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Can Your Job Cause You to Suffer from Hearing Loss?

April 24, 2017

Every year, about 22 million Americans are exposed to noise levels that could potentially cause hearing damage at work. In fact, hearing loss is one of the most common work-related health problems in the United States today. Below is a list of 10 jobs with some of the highest potential to cause occupational, noise-related hearing loss. Do you work at one of these hearing-hazardous jobs?

Flight crew

Members of flight crews – including flight attendants, pilots, and airport ground control staff – experience up to 140 dB (decibels) of noise during a single takeoff, which is loud enough to rupture an eardrum.

The National Institute for Occupational Safety and Health (NIOSH) recommends that people be exposed to no more than an average of 85 dB over the course of an 8 hour shift. Prolonged exposure to noise over 100 dB can cause permanent hearing damage.


Farmers are exposed to excessive noise so often that they are ranked among the top 3 worst industries for hearing. The heavy machinery and animal noises that farmers are around every day puts them at risk – for instance, a pig squeal is around 130 dB.

Manufacturer or factory worker

The noise from trucks and factory machines often reach up to 115 dB, and the noise is usually ongoing throughout the day. (Prolonged exposure to noise is worse for your ears than being around short noises, even ones that are very loud). In 2007, 82% of cases of occupational hearing loss were reported by manufacturing workers.

Ambulance driver

An ambulance siren up close is about 120 dB, which is enough to cause ear pain. Ambulance drivers and emergency personnel are often exposed to these ear-splitting noises for long hours.

Construction worker or builder

Construction workers and builders use power tools all day long. To take just one example, a jackhammer emits about 130 dB of noise.

Musician / DJ / nightclub staff (including bartenders and bouncers)

Concerts at nightclubs and other venues often emit a noise level of about 115 dB, and this noise level is often consistent for several hours at a time, making music industry-related work particularly hazardous for the ears.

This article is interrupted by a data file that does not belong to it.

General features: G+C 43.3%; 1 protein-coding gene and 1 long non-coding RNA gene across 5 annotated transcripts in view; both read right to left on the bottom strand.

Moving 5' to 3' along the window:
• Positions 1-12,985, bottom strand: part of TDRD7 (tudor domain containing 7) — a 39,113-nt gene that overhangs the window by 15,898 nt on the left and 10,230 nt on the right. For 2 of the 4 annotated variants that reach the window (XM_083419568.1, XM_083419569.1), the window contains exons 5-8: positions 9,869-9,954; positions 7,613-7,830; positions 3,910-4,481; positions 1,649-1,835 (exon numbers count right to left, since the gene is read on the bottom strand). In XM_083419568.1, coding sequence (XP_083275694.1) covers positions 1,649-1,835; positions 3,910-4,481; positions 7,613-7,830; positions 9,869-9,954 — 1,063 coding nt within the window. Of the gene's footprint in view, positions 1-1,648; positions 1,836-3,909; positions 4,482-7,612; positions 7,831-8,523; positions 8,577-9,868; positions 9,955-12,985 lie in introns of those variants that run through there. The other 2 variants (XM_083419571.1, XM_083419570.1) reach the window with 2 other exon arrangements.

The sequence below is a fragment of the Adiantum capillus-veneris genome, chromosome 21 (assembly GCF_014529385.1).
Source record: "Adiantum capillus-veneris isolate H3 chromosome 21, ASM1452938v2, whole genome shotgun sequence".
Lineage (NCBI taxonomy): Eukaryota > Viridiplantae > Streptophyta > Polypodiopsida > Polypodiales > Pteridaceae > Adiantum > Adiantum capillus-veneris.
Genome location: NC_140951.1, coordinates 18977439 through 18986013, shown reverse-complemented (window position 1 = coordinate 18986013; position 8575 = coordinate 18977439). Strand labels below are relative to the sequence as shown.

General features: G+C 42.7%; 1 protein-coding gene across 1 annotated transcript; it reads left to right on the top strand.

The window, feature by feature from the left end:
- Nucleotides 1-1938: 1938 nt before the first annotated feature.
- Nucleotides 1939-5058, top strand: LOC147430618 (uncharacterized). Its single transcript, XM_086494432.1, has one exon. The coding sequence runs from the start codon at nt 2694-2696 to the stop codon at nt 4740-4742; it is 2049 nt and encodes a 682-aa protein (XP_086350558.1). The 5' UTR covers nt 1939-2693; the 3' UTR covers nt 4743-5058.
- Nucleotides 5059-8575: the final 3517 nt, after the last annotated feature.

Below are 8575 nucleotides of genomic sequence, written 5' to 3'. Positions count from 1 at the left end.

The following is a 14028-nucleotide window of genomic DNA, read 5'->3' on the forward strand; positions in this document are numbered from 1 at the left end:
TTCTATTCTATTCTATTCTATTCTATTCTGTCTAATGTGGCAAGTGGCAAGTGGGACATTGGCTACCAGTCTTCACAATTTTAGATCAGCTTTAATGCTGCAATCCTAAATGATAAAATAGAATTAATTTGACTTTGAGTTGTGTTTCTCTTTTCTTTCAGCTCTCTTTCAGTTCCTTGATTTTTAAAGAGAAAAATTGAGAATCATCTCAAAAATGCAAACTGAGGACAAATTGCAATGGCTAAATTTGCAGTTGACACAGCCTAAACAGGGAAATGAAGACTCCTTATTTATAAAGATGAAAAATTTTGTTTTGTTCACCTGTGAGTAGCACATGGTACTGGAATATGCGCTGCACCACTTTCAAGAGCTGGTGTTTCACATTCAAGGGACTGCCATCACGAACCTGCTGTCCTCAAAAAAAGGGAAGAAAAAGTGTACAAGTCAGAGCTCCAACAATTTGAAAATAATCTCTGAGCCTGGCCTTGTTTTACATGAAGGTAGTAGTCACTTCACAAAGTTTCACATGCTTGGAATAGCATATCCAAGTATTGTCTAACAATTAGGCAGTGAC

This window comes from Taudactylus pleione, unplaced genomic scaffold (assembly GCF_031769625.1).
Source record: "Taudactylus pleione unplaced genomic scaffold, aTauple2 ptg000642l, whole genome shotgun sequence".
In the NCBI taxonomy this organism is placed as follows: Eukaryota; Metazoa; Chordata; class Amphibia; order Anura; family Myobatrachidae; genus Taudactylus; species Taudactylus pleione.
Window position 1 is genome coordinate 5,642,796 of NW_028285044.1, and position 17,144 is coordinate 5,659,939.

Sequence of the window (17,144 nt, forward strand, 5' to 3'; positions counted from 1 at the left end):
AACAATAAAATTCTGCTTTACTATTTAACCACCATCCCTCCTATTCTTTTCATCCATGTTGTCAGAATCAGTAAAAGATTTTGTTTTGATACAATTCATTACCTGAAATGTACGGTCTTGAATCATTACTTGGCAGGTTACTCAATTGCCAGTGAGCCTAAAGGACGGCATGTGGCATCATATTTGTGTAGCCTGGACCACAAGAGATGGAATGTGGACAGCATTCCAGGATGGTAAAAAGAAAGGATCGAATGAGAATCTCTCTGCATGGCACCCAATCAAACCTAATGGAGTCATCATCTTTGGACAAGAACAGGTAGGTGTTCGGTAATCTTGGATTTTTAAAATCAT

Gardener / Landscaper

Gardening tools like weed whackers and electric lawn mowers can emit sounds of around 107 dB, meaning a busy yard worker is putting his or her hearing at risk.

Teachers, especially physical education teachers and nursery school teachers

Between ringing bells, announcements over the loudspeaker, slamming lockers, and noisy kids, teachers’ ears are at risk. Physical education teachers who use whistles that emit sounds at a level of 125 dB, and nursery school teachers exposed to screaming, crying small children, are particularly susceptible to noise-related damage.


The noise created by dentist drills can reach up to 115 dB. The fact that dentists see multiple patients over the course of a long day means their risk of long-term exposure to unacceptable levels of noise is high.


The noise from a hairdresser’s environment – blow dryers, chatty customers, etc. – often reach 85 dB. While this is on the low end of the scale of loud noises, long-term prolonged exposure at this level is still hazardous.


If you’ve worked in one of these jobs for a long time and think you may have developed occupational hearing loss, contact New Generation Hearing Centers for a professional hearing consultation. Dr. Joseph Duran and his team will help you find the hearing aid that fits your needs and lifestyle. New Generation Hearing Centers provides same-day service and outstanding service to all patients.